ROME— Father Joseph Enkh-Baatar is faced with a great challenge: As of Sunday, he’s the first “native” priest of Mongolia, one of the world’s largest countries in terms of size, landlocked between Russia and China.
“I feel elated that after almost a fourth of a century of Church presence in non-Christian Mongolia, a miracle happens… the ordination of the first ever indigenous priest in the vast steppes. I share the excitement and joy of our few Christian Catholics,” said Bishop Wenceslao Padilla, who’s in charge of the tiny Catholic community in Mongolia.
Padilla, a Filipino, was part of the group of 3 missionaries who arrived in the country in 1992, after a dark period of communist rule during which all religious practices were suppressed.
His official title today is that of “Apostolic Prefect.” The Catholic community in the country’s capital, Ulaanbaatar, can’t be considered a diocese yet because, among other reasons, it’s too small and unable to support itself.
Born in semi-tropical Philippines, Padilla got used to cold winters during his first missionary post, in Taiwan, where he served for 15 years. His time there prepared him for what was waiting in Mongolia, where the Catholic population was non-existent, there was a predominant nomadic culture, and long and harsh winters, with temperatures reaching -20 degrees.
This missionary of the Congregation of the Immaculate Heart of Mary helped establish the first Catholic parish in 1994, was present during the first baptisms in 1995, and was created bishop in 2003. It’s only fitting, therefore, that he’d be there to ordain the first Mongolian priest.
According to the Catholic Almanac, the Catholic population in the country today is estimated at 1,000 people, representing .04 percent of the total population of less than three million.
Padilla and those who arrived with him had a huge disadvantage: Starting a local Christian community, with no model or infrastructure, and, as is usually the case in these situations, insufficient resources. Yet where some see a challenge, others see an opportunity.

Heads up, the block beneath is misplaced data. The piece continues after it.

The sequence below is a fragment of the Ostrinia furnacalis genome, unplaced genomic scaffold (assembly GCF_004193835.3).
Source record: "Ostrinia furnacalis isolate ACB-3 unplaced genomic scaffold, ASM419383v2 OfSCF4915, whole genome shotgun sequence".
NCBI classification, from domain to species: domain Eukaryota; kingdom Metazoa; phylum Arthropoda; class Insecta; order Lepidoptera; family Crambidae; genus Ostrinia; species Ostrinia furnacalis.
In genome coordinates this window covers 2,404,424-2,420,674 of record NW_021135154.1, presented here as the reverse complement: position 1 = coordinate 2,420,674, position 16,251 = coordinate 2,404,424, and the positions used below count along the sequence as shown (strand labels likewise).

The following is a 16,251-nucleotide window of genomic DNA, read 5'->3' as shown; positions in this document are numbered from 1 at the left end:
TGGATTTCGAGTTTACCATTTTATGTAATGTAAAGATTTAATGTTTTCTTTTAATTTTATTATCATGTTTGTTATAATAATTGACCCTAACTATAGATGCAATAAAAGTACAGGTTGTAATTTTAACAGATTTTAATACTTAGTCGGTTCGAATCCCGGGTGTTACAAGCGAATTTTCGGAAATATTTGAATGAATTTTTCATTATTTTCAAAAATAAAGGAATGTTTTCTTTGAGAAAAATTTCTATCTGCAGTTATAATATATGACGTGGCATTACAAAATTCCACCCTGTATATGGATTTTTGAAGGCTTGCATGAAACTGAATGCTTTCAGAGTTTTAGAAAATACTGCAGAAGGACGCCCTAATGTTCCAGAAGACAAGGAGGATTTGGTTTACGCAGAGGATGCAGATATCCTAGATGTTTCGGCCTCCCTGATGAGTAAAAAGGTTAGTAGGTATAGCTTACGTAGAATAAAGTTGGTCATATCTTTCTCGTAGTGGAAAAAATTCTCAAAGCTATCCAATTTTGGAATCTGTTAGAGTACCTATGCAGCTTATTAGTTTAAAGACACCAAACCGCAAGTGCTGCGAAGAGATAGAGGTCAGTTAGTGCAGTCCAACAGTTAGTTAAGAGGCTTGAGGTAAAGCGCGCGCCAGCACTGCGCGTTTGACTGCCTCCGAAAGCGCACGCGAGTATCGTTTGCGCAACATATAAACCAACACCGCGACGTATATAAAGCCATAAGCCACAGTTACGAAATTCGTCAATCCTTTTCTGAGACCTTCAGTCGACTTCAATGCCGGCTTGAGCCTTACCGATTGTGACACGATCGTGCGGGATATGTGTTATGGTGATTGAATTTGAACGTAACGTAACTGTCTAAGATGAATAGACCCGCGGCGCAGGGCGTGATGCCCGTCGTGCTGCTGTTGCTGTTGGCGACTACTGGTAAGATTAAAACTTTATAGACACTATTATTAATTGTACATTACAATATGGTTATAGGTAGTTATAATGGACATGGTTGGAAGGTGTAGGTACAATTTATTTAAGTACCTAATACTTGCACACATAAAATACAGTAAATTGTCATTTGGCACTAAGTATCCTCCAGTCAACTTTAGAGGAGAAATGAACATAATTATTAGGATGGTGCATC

“The advantage is to be able to start with anything that one deems right to do,” Padilla told Crux.
“It gives a lot of freedom for creativity, without losing the essentials of what ought to be done basing oneself from the reality of the place and people,” he said. “Trying to adapt to people’s way of thought and doing things is an advantage.”
Even though he’s the first local priest, Enkh-Baatar won’t be alone in his ministry: Mongolia today has 20 priests and more than 50 nuns, who’ve come from 21 different countries and 12 congregations. Quite literally, the face of the Universal Church is present in this vast nation.
It’s precisely this that makes this first Mongolian priest so important. He can be a bridge between Catholicism and the local community, which has a rich and ancient culture that foreigners sometimes find hard to assimilate.
Civil authorities attended the ceremony, including the mayor of Ulaanbaatar and the governor, together with many non-Christians or non-baptized people who work closely with the church.
In addition to the 1,500 attendees, there were close to 100 priests from South Korea, which has strong missionary ties with the country. The papal representative to Korea and Mongolia, Archbishop Osvaldo Padilla (also a Filipino), and the archbishop of Daejeon, in South Korea, Lazarus YouHeung-sik, concelebrated.
Odds are, soon there will be other priestly ordinations following that of Enkh-Baatar, as there are three seminarians currently studying in Daejeon.
Ordained in the cathedral of St. Peter and Paul, the new priest will carry his ministry in the small Catholic community of Arvaiheer, where he’ll soon learn the names and faces of all the members of his congregation, if he hasn’t already: 21 people, according to Vatican Radio, are eagerly waiting for him.
The missionary work Padilla and the others have done has been slow but steady, always respectful of a country that, although guaranteeing freedom of religion, is wary of proselytism, and has literally no Christian tradition to speak of.
Before the long decades of Soviet rule, Mongolia had a strong Buddhist presence: in the 1920s, one-third of the male population were monks, and the country had over 700 temples.
Buddhist predominance continues, with 53 percent of the Mongolians identifying as such according to the 2010 census. But the Soviet ban on religion left its mark: almost 40 percent of the total population said they’re not religious, and just three percent are Muslims.
For this reason, interreligious dialogue has been a key element in missionary work.
“One of the first moves we made was to interact with some leaders of the prevailing religions present in Mongolia at that time of our inception, [such as] Buddhism,” Padilla said, recounting that in the first days of their arrival, they visited some temples and most importantly the highest leader of Buddhism.
“We declared from the very beginning that we are open to inter-faith and interreligious dialogue,” he said.